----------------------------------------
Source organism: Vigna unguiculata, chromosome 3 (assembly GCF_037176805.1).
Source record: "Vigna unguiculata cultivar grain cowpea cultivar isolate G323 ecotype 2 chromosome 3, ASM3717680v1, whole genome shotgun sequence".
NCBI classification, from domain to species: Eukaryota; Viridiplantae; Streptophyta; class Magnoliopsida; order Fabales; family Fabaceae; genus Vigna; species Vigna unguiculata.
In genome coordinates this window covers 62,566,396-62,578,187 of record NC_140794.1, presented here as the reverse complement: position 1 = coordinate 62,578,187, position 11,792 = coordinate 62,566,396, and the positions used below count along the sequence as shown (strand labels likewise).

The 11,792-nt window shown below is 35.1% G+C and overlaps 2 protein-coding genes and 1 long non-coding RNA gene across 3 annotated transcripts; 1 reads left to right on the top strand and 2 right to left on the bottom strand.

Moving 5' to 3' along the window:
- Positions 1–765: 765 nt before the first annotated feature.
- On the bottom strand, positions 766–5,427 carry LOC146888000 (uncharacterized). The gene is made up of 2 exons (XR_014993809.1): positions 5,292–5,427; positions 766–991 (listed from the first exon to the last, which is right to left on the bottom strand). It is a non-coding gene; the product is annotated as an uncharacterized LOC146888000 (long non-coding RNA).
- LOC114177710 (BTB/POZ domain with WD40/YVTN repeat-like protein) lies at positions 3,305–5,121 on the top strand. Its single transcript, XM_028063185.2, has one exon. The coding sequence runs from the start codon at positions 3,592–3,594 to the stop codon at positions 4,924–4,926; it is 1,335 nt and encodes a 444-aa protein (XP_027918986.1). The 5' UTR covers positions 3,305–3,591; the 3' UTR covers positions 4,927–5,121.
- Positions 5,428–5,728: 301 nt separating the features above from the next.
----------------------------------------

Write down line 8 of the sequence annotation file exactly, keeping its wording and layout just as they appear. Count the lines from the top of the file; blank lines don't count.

- On the bottom strand, positions 766–5,427 carry LOC146888000 (uncharacterized). The gene is made up of 2 exons (XR_014993809.1): positions 5,292–5,427; positions 766–991 (listed from the first exon to the last, which is right to left on the bottom strand). It is a non-coding gene; the product is annotated as an uncharacterized LOC146888000 (long non-coding RNA).